More Than A Prophet!

 “The Lord your God  will raise up for you a Prophet … to Him you shall listen” (Deuteronomy 18:15).
We read these words, and we think of the words spoken by God on the Mount of Transfiguration (Matthew 17:5). There is a difference. Jesus is more than a Prophet. He’s God’s Son. He’s greater than Moses. He’s greater than Elijah. They were God’s servants. He’s God’s Son. When we realize that we have a Saviour – more than a prophet!, we will listen to Him, we will give ourselves to Him, and we will thank Him for giving Himself for us.
Why do we listen to Jesus? It’s because He speaks the Word of the Lord – “I … will put My words in His mouth; and He shall speak to them all that I shall command Him” (Deuteronomy 18:18).  It’s more than that! He is the Word of the Lord (John 1:1,14).
We give ourselves to Him because He has given Himself to us. We do not think much of our great devotion to him. We think much of His great love for us.
 As I was reading about “the Prophet”, I found my attention drawn to these words – “you shall not be afraid of him” (Deuteronomy 18:22). As I read this verse, I noticed that it’s telling us that we do not need to be afraid of the false prophet. Satan has no authority over the Lord’s people – “No weapon that is formed against you will prosper … ” (Isaiah 54:17). “you shall not be afraid of him” – I thought a bit more about this verse. I found my thoughts turning to Jesus, our Saviour. We don’t need to be afraid of Him. He loves us. In fear, we come to Him. We know that He is holy. In love, He comes to us. He shows us that He is our Saviour. “His perfect love casts out our fear” (1 John 4:18).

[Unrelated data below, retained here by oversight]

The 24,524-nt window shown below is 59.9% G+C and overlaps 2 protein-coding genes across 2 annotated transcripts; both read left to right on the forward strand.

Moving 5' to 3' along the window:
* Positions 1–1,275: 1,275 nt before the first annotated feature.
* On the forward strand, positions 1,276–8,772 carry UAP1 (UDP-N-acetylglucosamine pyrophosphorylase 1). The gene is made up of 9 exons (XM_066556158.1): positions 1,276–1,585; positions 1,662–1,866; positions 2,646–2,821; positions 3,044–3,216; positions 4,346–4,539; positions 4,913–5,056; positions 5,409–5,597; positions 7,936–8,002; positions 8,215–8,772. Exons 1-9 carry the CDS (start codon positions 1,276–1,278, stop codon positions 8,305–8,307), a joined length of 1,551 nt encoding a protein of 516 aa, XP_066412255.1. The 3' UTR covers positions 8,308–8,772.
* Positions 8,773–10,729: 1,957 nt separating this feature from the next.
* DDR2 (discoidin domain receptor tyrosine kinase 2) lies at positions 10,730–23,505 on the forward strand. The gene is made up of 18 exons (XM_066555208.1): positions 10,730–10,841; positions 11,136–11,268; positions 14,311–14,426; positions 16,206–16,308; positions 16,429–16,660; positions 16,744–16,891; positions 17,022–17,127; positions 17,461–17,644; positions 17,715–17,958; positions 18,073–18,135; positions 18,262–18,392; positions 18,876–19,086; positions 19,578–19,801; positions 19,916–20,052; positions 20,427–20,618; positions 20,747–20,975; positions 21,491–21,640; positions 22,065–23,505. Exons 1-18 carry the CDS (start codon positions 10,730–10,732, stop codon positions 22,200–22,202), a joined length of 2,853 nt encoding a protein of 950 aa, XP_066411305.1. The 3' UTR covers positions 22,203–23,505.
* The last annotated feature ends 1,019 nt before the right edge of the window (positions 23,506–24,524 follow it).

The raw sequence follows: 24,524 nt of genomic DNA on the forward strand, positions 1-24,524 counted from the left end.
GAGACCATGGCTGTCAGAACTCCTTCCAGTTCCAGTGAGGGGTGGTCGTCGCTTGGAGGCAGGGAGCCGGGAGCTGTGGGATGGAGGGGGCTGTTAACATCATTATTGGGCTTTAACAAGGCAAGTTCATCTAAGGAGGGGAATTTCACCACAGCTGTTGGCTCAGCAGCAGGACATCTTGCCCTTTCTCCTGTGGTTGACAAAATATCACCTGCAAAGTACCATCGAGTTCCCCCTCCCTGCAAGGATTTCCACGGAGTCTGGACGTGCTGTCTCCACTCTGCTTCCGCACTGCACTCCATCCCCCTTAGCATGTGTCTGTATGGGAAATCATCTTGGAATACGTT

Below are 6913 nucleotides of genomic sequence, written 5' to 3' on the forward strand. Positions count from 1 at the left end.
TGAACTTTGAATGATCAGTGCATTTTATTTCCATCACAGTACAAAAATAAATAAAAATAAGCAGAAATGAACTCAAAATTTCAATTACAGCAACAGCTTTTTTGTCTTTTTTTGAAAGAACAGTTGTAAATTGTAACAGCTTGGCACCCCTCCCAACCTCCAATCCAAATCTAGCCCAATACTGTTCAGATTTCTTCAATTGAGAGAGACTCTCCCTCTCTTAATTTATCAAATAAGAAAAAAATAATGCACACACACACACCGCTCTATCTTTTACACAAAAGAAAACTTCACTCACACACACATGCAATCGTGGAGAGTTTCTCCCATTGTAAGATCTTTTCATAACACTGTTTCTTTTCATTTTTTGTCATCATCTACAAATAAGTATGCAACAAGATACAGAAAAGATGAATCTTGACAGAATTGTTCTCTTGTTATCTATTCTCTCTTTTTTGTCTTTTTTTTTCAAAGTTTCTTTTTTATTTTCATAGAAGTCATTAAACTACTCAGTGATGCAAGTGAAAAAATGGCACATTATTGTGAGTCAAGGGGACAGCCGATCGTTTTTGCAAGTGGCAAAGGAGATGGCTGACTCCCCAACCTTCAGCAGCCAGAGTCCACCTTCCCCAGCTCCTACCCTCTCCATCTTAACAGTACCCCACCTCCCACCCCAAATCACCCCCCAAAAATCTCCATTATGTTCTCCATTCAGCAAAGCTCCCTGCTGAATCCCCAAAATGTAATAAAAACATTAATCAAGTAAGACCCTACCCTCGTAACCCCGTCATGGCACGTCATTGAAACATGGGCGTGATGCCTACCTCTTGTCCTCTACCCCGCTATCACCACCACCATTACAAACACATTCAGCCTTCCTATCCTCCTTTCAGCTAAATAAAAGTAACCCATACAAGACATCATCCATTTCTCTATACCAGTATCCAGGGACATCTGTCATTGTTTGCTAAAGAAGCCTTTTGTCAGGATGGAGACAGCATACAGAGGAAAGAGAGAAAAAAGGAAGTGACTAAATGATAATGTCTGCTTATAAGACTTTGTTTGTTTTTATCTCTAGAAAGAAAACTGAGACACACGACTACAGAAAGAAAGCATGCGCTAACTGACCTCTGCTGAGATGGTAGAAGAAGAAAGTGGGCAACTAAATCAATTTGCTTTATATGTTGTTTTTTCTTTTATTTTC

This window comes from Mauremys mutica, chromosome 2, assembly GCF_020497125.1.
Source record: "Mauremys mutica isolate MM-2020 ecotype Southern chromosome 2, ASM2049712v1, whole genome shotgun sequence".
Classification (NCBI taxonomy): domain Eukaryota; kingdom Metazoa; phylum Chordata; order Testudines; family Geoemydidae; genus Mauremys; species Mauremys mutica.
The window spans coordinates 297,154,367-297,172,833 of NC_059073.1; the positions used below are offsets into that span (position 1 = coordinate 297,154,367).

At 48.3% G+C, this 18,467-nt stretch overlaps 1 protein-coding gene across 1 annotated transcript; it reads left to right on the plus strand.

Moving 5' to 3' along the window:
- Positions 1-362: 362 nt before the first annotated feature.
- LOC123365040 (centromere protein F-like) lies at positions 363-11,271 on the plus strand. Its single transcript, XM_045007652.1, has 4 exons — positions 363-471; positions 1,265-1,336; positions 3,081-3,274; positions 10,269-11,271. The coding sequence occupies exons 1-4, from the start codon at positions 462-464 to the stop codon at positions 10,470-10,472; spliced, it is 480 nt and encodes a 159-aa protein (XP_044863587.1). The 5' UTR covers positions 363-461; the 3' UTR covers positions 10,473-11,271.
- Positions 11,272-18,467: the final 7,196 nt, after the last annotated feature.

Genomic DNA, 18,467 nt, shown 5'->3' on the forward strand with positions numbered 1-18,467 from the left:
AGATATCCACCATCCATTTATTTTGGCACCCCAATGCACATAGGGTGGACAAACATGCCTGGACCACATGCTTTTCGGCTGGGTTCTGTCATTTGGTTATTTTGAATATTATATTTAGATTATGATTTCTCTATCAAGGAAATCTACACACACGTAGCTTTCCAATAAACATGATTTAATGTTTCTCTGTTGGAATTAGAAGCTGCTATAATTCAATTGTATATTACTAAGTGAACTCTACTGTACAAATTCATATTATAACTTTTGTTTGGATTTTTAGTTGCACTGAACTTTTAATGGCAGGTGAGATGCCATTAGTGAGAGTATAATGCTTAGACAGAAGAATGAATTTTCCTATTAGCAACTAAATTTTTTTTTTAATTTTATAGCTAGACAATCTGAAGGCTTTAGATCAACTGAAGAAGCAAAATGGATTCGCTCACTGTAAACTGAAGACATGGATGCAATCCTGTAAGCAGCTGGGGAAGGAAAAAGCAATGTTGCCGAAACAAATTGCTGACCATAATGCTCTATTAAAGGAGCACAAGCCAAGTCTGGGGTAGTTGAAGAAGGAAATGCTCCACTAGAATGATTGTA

God's Giving To Us, Our Giving To Him

“You shall give to the Lord your God, as the Lord your God has blessed you” (Deuteronomy 16:10).
Our giving to the Lord can never be any more than a response to His giving to us. His giving to us is always greater than our giving to Him. There can be no comparison between His giving to us and our giving to Him. When we focus our attention on His giving to us, our giving to him will be transformed. It will not be legalism. It will be thanksgiving. No longer grudge-giving – “I have to”, or duty-giving – “I ought to”, it will be thanksgiving – “I want to.

What are we to do, Lord, when we think that You're against us?

Job 9:20-10:22 What are we to do, Lord, when, like Job, we think that You are “against” us (Job 10:2)? Where do such negative thoughts ...